A celestial gamma-ray foreground due to the albedo of small solar system bodies and a remote probe of the interstellar cosmic ray spectrum

Kavli Affiliate: Seth W. Digel

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| Summary:

We calculate the gamma-ray albedo flux from cosmic-ray (CR) interactions with
the solid rock and ice in Main Belt asteroids (MBAs), Jovian and Neptunian
Trojan asteroids, and Kuiper Belt objects (KBOs) using the Moon as a template.
We show that the gamma-ray albedo for the Main Belt, Trojans, and Kuiper Belt
strongly depends on the small-body size distribution of each system. Based on
an analysis of the Energetic Gamma Ray Experiment Telescope (EGRET) data we
infer that the diffuse emission from the MBAs, Trojans, and KBOs has an
integrated flux of less than ~6×10^{-6} cm^{-2} s^{-1} (100-500 MeV), which
corresponds to ~12 times the Lunar albedo, and may be detectable by the
forthcoming Gamma Ray Large Area Space Telescope (GLAST). If detected by GLAST,
it can provide unique direct information about the number of small bodies in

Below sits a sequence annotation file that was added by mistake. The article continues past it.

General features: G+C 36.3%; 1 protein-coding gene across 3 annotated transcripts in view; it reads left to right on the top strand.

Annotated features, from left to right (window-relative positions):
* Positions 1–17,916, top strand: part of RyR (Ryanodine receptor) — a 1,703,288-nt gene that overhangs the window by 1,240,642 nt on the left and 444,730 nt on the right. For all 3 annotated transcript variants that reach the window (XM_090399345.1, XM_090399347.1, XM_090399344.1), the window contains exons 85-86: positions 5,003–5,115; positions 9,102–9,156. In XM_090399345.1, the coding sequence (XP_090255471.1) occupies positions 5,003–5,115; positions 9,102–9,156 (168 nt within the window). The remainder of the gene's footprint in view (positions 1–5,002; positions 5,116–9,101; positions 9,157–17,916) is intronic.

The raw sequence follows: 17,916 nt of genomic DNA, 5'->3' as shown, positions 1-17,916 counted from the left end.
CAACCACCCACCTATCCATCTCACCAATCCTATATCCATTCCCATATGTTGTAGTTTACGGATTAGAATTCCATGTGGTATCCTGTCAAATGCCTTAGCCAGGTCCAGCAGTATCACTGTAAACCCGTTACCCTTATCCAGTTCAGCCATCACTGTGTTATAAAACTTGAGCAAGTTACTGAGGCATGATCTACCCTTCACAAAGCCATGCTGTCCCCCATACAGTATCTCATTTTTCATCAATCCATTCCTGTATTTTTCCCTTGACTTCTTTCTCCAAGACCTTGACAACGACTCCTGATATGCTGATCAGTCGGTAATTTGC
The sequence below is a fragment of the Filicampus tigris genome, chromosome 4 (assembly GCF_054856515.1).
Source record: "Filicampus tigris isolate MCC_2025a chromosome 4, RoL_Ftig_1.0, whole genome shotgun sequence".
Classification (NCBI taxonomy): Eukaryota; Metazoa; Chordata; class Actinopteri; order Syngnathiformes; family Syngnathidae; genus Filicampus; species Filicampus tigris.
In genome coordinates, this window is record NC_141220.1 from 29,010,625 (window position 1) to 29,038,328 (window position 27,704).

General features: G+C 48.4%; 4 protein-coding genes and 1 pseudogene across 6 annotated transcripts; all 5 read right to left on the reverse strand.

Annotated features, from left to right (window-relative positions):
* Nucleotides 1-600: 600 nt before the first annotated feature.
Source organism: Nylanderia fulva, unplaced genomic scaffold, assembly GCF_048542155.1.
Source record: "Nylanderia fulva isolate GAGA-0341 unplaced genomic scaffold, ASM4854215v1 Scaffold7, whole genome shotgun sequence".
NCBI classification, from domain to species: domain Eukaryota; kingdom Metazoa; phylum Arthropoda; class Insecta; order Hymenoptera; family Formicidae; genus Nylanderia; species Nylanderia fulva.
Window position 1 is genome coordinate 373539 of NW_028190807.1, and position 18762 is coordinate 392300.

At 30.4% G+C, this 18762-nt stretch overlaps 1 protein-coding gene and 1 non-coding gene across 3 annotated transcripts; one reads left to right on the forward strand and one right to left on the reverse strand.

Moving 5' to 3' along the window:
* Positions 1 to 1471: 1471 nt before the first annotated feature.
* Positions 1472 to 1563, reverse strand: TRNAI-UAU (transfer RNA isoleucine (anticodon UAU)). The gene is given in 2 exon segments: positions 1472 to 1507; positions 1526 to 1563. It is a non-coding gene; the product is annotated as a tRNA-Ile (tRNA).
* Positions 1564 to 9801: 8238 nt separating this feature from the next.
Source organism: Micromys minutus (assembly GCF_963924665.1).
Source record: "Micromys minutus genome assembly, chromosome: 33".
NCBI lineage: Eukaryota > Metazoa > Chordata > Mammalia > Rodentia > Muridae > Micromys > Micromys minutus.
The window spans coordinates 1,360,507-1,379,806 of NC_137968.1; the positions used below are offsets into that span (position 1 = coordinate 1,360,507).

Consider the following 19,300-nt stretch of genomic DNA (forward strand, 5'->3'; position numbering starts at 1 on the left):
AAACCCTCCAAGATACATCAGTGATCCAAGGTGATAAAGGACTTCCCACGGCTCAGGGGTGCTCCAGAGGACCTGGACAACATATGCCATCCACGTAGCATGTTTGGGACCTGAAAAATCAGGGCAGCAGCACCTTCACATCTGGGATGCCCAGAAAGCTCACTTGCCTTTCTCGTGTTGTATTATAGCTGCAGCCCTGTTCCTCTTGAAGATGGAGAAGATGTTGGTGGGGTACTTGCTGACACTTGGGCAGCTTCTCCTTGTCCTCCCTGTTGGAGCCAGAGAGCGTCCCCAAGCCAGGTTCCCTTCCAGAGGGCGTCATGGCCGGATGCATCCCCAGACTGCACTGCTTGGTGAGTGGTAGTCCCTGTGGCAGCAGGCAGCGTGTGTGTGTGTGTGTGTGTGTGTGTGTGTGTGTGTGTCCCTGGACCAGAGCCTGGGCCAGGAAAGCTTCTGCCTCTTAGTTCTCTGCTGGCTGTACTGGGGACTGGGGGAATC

each system that is difficult to assess by any other method. Additionally, the
KBO albedo flux can be used to probe the spectrum of CR nuclei at
close-to-interstellar conditions. The orbits of MBAs, Trojans, and KBOs are
distributed near the ecliptic, which passes through the Galactic center and
high Galactic latitudes. Therefore, the asteroid gamma-ray albedo has to be
taken into account when analyzing weak gamma-ray sources close to the ecliptic,
especially near the Galactic center and for signals at high Galactic latitudes,
such as the extragalactic gamma-ray emission. The asteroid albedo spectrum also
exhibits a 511 keV line due to secondary positrons annihilating in the rock.
This may be an important and previously unrecognized celestial foreground for
the INTErnational Gamma-Ray Astrophysics Laboratory (INTEGRAL) observations of
the Galactic 511 keV line emission including the direction of the Galactic

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